Carlos Alcaraz asserted his huge ambition by declaring he wants to be “the best in history” after his crushing defeat to Novak Djokovic at the 2023 ATP Finals.
The 20-year-old explained he is motivated by Djokovic’s “unbelievable” record-breaking exploits, but admitted he also does not want to think about the great Serbian’s achievements.
Djokovic produced a masterclass to dismantle Alcaraz 6-3, 6-2 in the semi-finals of the ATP Finals in Turin on Saturday to bring the Spaniard’s season to an end after his debut year-end championships appearance.
After losing his opening group stage match to Alexander Zverev in three sets, Alcaraz downed both Andrey Rublev and Daniil Medvedev in straight sets to progress to the last four.
This was by far the most one-sided encounter between the Spanish and Serbian duo, with the head to head level at 2-2 heading into the contest following four tight and enthralling clashes.
Having split the opening two meetings in Madrid last year and at this year’s French Open, Alcaraz prevailed in an epic five-set Wimbledon final in July, before Djokovic edged a thrilling Cincinnati title match in August.
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Speaking in his press conference following his defeat to the 36-year-old, Alcaraz was asked if he was motivated by Djokovic being set to surpass 400 weeks spent as world No 1.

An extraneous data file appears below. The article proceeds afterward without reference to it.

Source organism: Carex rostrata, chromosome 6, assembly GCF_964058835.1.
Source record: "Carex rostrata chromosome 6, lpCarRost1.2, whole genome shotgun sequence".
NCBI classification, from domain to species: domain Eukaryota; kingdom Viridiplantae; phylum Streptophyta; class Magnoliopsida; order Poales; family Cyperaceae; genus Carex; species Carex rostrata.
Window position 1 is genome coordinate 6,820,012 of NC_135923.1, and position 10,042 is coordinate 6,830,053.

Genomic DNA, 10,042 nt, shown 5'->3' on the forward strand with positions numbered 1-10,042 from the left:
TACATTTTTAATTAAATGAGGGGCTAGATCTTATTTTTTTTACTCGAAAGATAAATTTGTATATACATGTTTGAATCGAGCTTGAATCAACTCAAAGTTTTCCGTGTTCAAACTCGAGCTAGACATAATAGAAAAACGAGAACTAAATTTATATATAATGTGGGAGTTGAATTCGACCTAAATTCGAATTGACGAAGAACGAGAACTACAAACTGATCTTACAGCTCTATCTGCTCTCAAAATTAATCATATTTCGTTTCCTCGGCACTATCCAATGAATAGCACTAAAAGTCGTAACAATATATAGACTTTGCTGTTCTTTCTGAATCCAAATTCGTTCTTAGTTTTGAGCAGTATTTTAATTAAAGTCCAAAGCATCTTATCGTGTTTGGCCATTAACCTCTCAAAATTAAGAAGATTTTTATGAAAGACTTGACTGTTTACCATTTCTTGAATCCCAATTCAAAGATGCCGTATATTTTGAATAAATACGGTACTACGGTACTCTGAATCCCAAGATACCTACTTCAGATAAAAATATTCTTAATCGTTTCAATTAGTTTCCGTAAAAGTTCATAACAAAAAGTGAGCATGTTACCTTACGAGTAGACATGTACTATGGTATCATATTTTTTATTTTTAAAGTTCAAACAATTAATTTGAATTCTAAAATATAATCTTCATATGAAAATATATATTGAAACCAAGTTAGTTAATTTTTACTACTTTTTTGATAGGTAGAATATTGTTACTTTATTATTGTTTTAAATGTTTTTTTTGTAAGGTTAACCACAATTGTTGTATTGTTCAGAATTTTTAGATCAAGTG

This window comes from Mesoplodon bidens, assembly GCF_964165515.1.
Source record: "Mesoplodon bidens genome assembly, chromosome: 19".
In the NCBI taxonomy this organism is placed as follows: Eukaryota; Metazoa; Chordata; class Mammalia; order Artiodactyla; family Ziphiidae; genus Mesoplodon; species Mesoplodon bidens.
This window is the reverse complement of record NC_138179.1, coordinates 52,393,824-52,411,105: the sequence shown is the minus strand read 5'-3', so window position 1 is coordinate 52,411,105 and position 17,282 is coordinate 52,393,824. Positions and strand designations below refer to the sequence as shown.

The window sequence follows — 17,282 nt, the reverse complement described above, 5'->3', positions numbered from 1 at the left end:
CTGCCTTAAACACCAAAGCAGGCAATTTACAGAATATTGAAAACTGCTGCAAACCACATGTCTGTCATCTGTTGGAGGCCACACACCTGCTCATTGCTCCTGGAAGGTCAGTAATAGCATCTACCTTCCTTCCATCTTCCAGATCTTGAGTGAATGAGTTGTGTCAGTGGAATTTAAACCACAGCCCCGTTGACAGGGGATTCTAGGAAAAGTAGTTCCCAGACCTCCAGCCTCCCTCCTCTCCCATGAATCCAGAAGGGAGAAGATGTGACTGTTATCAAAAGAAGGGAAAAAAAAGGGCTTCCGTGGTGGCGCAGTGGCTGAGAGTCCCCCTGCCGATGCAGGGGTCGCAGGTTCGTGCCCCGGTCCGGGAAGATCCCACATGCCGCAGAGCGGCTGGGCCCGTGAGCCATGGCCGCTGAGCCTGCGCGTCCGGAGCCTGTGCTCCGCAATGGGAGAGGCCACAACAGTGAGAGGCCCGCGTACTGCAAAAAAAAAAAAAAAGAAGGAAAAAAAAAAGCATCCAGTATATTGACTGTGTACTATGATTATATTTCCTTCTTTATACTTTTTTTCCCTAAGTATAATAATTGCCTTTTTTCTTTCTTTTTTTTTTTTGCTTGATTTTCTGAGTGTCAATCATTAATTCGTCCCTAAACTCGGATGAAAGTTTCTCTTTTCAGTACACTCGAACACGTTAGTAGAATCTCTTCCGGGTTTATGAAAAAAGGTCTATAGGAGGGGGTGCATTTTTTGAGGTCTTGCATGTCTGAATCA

— Tennis TV (@TennisTV) November 18, 2023
“Well, honestly, if I have to think about it, I have to stay there about 15 years. So [it] is unbelievable (smiling). Of course, it’s a motivation because I’m an ambitious guy and I want to be the best in history. I want to practise with a goal. I want to beat him. I want to win every tournament that I’m going to play,” said the Spaniard.
“But at the same time, I will not think about it because it’s really, really difficult. It’s something that a legend from our sport couldn’t make it. It’s unbelievable what he’s doing, just breaking records, winning every tournament that he goes. It’s crazy. It’s a mix of motivation and a mix of I don’t want to think about it (smiling).”
The world No 2 also addressed whether he could have tried using an alternative strategy to his aggressive game plan, but suggested he simply needed to execute at the highest level.
“I don’t know, honestly. Probably just run, put balls in with no speed, anything else, just play long rallies. Once again, against a player like Novak, is not enough,” assessed Alcaraz.
“I going to say that I had to put myself in a position that I had to attack more or play more aggressively. If I have mistakes, it’s the same. As I said, against a player like Novak, you have to play your hundred percent, going into the line. If not, you’re dead (smiling).”
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